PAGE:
The legislative session that just ended will not go down in history as anyone’s favorite. But Connecticut’s children won some important victories, or I should say: won some important victories, again.

The legislature stood by Raise the Age, a reform that moved 16-year-olds to the juvenile justice system on Jan. 1, 2010. Before that, we’d been one of only three states to automatically prosecute children that young as adults, despite overwhelming research that this encourages recidivism and puts kids at risk of suicide and physical and sexual assault by older inmates.

This session there were calls to rescind Raise the Age to save municipalities money. It was the same argument opponents of the reform made when the law was originally considered. It’s no more valid now than it was then. Police chiefs played a huge role in fine-tuning language about arrest and processing to ensure the law wouldn’t burden their departments. Raise the Age was designed not to cost towns money, and it didn’t. Fortunately, legislators were not swayed.

Another big victory for kids also consisted of the legislature standing by a previous action. New school suspension legislation will go into effect July 1, 2010, after having already been delayed once. The law is based on the radical proposition that the reward for skipping school or having a cell phone in class should not be a day off. It simply says that out-of-school suspension should be reserved for children truly disrupting the educational process.

The politics around this bill mirror those around Raise the Age. On its first journey through the legislature, opponents branded it “The In-School Suspension Act” and claimed it required districts to create expensive in-school programs for misbehaving students. The law said nothing of the kind, but that didn’t stop opponents from making that argument again this session in a bid to repeal or once again delay the law.

Of course, special interests have a right to make a fuss about anything they want. That’s the nature of democracy. But to when groups raise the same issue that has been debated and put to rest, someone should politely say, “We’re dealing with an unprecedented fiscal crisis here. That’s where we need to focus our attention. And by the way, your insistence on revisiting a closed issue is costing the state money.” The legislature did the right thing on these issues. But why do they have to keep doing the right thing over and over?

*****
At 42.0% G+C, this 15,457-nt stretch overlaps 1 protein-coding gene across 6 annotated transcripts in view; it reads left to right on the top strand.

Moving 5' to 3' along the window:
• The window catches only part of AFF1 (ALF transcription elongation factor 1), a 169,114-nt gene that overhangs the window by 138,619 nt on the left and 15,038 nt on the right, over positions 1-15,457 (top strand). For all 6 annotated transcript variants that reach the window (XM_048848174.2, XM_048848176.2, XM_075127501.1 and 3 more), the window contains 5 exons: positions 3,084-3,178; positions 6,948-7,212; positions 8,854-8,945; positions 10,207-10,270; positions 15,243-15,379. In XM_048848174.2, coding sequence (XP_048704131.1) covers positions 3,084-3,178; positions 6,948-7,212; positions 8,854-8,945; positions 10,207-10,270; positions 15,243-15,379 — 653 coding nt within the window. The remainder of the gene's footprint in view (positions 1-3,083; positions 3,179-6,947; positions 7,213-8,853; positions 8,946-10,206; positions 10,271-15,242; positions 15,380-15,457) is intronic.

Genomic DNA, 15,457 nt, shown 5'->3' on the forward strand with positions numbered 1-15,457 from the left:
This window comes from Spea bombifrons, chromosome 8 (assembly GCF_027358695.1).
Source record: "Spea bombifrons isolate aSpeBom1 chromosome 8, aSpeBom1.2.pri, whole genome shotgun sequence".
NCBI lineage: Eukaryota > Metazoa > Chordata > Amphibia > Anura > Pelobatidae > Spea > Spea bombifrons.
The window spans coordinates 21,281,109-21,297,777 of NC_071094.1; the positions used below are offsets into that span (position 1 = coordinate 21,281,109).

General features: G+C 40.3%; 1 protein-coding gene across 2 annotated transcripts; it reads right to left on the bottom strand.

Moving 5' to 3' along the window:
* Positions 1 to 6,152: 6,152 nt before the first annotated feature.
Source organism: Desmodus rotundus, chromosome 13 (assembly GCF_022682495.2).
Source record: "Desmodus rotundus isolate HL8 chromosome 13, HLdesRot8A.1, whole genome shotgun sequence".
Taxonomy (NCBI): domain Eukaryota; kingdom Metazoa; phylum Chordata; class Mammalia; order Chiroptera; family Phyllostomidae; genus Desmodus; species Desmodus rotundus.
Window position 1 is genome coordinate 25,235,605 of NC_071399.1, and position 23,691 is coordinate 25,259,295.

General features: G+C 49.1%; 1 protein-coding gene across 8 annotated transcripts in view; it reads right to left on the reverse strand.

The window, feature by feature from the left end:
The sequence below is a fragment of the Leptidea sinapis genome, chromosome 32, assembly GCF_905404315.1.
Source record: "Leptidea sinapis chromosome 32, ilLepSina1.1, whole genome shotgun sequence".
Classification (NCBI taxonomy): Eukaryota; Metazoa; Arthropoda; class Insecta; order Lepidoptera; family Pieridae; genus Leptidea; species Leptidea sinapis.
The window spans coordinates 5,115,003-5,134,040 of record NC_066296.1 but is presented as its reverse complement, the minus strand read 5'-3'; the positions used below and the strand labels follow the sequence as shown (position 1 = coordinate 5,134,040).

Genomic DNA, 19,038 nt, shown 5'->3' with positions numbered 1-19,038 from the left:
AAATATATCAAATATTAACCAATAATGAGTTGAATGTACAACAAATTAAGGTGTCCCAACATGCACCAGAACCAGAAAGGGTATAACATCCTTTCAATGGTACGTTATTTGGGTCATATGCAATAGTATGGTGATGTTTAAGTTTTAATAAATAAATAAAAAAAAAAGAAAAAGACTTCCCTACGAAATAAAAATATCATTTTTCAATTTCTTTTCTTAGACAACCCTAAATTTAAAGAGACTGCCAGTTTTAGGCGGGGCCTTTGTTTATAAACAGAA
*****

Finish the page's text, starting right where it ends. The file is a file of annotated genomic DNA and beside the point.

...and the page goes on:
One of my larger frustrations of the past session was with the press, not the legislature. Fewer mainstream papers and broadcast media are devoting resources to covering our state government. Many of those left have given into the pressures of short staffing often spend more time transcribing than probing. Coverage of this rerun obstructionism was quite favorable and gave it traction. We kept reading statements along the lines of “Opponents say Raise the Age will be costly to municipalities.” Shouldn’t any reporter worth his or her salt ask someone making such a claim to spell out exactly how it will be costly to municipalities? And – here’s a novel idea – shouldn’t the reporter call proponents of the reform and give us a chance to rebut that statement? That never happened in coverage of Raise the Age or the suspension bill.

The legislative process is messy and probably always will be. There will never be enough time to cover all the ground that a part-time legislature needs to in a single session. But they could get much farther if they stopped going in circles, stopped revisiting issues already examined.

There are no end of columnists and editorialists bemoaning the legislature’s imperfections at the close of each session. I’d love to see a few journalists with the courage and integrity to critique their own performance. More aggressive and incisive reporting would inform the legislative process instead of enabling obstructionists. We’re all familiar with the Thomas Jefferson quote: “Were it left to me to decide whether we should have a government without newspapers, or newspapers without a government, I should not hesitate a moment to prefer the latter.” Sadly, Mr. Jefferson’s musings seem less hypothetical every day.

Abby Anderson is executive director of the Connecticut Juvenile Justice Alliance in Bridgeport.

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